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PM urges public to 'shop with confidence' ahead of stores reopening today
14 June 2020, 18:21
The Prime Minister has said there is "more margin for manoeuvre" in reducing the two-metre social-distancing rule because the number of Covid-19 cases is falling.
Boris Johnson has ordered a comprehensive review of the distance people are advised to stay apart in England, the PM said "probably" fewer than one in 1,000 people now had coronavirus, meaning the chances of coming in contact with someone who was infected were increasingly remote.
On Sunday the UK recorded its lowest death toll since the lockdown began on March 23, with 36 deaths announced by the Department of Health and Social Care.
As we reported earlier, the Chancellor revealed the Prime Minister's plans to order an urgent review of the social-distancing regulations.
Rishi Sunak said any review would take in advice from the Government's scientific and medical advisers, as well as economists.
But he said decisions would be made by Ministers, not scientists, "Chris Whitty and Patrick Vallance (the Government's chief scientific adviser) throughout all of this have provided advice to ministers," he said.
The move comes ahead of non-essential shops in England preparing to reopen to customers with a plethora of businesses starting to operate again on Monday.
Speaking during a visit to the Westfield shopping centre in east London to highlight the re-openings, Mr Johnson said people should be able to "shop with confidence" as they returned to the high street.
With official figures showing the economy shrank by a fifth in April, ministers are desperate to get economic activity going again amid warnings of further large scale job losses to come.
Ministers are under intense pressure from Conservative MPs who see the easing of the two-metre rule as crucial to the next phase of the reopening, including pubs and restaurants, slated for early July.
Mr Johnson said they were constantly looking at the evidence to see when it would be safe to do so.
"As we get the numbers down, so it becomes one in a thousand, one in 1600, maybe fewer, your chances of being, two metres, one metre or even a foot away from somebody who has the virus are obviously going down statistically, so you start to build some more margin for manoeuvre and we'll be looking at that," he said.
The Department of Health and Social Care said 41,698 people had died in hospitals, care homes and the wider community after testing positive for coronavirus in the UK as of 5pm on Saturday, up by 36 from 41,662 the day before.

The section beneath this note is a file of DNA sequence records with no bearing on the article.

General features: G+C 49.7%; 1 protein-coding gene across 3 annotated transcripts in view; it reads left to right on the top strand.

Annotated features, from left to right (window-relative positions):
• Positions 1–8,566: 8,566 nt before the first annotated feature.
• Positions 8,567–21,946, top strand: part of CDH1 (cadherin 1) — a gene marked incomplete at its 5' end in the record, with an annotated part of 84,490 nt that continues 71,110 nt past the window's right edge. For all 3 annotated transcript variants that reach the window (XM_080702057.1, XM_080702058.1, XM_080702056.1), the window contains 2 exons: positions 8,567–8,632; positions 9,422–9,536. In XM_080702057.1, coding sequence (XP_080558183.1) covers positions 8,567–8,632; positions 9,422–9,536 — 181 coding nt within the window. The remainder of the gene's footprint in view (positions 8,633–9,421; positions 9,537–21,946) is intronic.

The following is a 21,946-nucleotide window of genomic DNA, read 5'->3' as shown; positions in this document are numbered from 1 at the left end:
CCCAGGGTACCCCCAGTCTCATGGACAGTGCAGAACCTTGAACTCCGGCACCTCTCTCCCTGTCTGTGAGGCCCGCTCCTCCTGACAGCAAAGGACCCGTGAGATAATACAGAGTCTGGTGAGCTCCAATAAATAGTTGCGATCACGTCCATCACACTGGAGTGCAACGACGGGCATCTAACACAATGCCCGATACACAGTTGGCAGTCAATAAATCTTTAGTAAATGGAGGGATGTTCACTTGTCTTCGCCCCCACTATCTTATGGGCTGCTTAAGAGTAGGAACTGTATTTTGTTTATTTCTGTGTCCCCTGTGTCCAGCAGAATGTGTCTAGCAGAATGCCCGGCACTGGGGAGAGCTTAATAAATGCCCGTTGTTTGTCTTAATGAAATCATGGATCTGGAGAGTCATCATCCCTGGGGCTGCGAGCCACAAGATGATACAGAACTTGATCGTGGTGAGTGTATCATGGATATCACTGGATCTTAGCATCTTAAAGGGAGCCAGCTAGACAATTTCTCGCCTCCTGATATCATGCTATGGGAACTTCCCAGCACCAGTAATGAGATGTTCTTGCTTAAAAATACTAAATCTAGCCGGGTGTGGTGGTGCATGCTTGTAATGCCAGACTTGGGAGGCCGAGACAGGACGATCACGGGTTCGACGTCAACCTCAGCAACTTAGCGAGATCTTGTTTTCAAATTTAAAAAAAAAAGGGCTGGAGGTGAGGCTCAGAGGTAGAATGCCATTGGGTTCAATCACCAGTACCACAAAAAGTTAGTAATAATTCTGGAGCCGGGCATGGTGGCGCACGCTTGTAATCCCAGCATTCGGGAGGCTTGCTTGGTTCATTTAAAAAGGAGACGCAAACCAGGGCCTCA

Health Secretary Matt Hancock tweeted: "Yesterday, across the UK, only 36 deaths were recorded with coronavirus - the lowest since March 21. We are winning the battle against this horrible disease."
During a round of broadcast interviews, Mr Sunak, who is among the ministers pressing for a relaxation of the two-metre rule, said countries such as Denmark and Norway had already adopted shorter measures.
He said that moving to a lesser distance could be the difference to between "maybe three-quarters and a third" of pubs being able to re-open sustainably next month.
Scientists advising the Government, including chief medical officer for England Professor Chris Whitty, have previously signalled their reluctance to see any easing while the Covid-19 epidemic continues.
"Ultimately it is for ministers. We are the people who are elected to make decisions in this country. People should hold us responsible and accountable for making those decisions."
Mr Johnson said he did not know whether to expect "a flood or a trickle" when the shops reopened but that he hoped people would return in "sensible" numbers.
"I am very optimistic about the opening up that is going to happen tomorrow," he said.
"I think people should shop and shop with confidence, but they should of course observe the rules on social distancing and do it as safely as possible."
The move comes amid fears of a new wave of job losses as the Government starts to wind down the furlough scheme which has seen the state pay the wages of more than eight million workers.
Mr Sunak acknowledged further redundancies were inevitable and said that it underlined the importance of getting the economy going again.
"Primarily we need to reopen our economy safely and slowly.
"That is the most important thing to try and safeguard as many of those jobs as possible," he told The Andrew Marr Show.
"There is going to be hardship ahead.
"People are going to lose their jobs."